My name is Uma Lakshmipathy.
I'm with the stem cell
R&D at Life Technologies.
My research team is involved in the
development or reprogramming tools
and platforms for stem
Today, I would like to share
our studies on the use of gene
expression data for the
identification of novel markers
and for rapid characterization and
standardization of pluripotent stem
I'll start off with a brief
introduction on pluripotent stem
cells followed by current methods
used to characterize these cells.
I would then like to
share two recent studies.
The first study describes
development of a focus gene
expression panel for
and pluripotencies of
ESC and iPSC lines.
This method relies on monitoring
the expression of cell renewal
and lineage markers in
undifferentiated pluripotent cells
and in their corresponding
The second study is focused
on identification of CD44
as a negative mark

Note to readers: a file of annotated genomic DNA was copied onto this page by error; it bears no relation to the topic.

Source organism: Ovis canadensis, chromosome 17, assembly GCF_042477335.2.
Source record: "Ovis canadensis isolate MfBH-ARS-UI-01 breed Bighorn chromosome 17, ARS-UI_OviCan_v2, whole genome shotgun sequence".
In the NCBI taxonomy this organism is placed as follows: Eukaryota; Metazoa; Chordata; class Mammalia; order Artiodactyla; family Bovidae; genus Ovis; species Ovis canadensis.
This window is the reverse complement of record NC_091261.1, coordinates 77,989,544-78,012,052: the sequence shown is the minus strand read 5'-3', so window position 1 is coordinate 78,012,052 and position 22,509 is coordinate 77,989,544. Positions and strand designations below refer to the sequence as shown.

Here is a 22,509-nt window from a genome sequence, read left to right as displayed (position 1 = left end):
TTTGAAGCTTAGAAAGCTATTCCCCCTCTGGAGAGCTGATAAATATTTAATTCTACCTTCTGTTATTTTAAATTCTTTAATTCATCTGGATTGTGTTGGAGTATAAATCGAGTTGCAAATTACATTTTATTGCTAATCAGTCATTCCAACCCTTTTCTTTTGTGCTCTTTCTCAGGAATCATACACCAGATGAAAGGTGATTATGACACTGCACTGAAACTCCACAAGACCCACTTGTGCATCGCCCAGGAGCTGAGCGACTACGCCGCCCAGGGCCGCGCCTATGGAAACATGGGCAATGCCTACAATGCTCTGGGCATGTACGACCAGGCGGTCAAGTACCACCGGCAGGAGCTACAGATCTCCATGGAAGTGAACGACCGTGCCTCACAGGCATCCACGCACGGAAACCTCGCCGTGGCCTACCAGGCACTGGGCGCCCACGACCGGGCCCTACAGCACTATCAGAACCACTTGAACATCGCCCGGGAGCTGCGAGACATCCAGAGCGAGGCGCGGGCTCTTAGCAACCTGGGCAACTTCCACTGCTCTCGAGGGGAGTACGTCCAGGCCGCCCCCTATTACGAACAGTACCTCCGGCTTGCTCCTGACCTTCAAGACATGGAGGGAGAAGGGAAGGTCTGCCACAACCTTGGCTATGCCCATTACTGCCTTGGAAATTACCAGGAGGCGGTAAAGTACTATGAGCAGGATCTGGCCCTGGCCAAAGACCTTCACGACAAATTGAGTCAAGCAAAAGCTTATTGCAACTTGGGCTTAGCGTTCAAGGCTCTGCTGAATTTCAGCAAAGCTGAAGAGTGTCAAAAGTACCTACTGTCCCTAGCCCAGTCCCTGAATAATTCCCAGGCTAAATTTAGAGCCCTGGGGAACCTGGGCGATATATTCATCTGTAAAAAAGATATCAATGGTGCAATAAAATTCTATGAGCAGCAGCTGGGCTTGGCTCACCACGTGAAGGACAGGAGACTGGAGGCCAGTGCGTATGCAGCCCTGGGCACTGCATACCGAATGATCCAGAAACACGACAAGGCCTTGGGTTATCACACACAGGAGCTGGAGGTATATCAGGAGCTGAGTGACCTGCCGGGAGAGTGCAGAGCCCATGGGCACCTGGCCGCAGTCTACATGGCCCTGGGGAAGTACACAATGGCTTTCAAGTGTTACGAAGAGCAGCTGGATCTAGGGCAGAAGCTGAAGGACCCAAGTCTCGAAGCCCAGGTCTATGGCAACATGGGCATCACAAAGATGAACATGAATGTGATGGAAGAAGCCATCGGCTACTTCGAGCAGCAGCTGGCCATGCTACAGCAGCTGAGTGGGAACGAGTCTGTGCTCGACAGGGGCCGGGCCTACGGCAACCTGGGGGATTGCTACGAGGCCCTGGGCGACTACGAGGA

of pluripotent cells.
Pluripotent stem cells, or PSCs,
are cells that have the potential
to differentiate into nearly every
type of cell found in the body.
This potential makes them
valuable research tools
for many different applications,
including drug discovery, disease
modeling, and regenerative medicine.
Prior to 2006, the primary
source of pluripotent stem cells
was embryonic stem cells,
or ESCs, which are harvested
from the inner cell mass of a
blastocyst early stage embryo.
In 2006, Shinya
Yamanaka and colleagues
published a landmark paper
describing the derivation
of induced pluripotent stem
cells, or iPSCs, by reprogramming.
Reprogramming is a process
wherein an adult somatic cell,
such as a dermal fibroblast, can
be induced to turn into a cell that
is pluripotent and is essentially
indistinguishable from an ESC.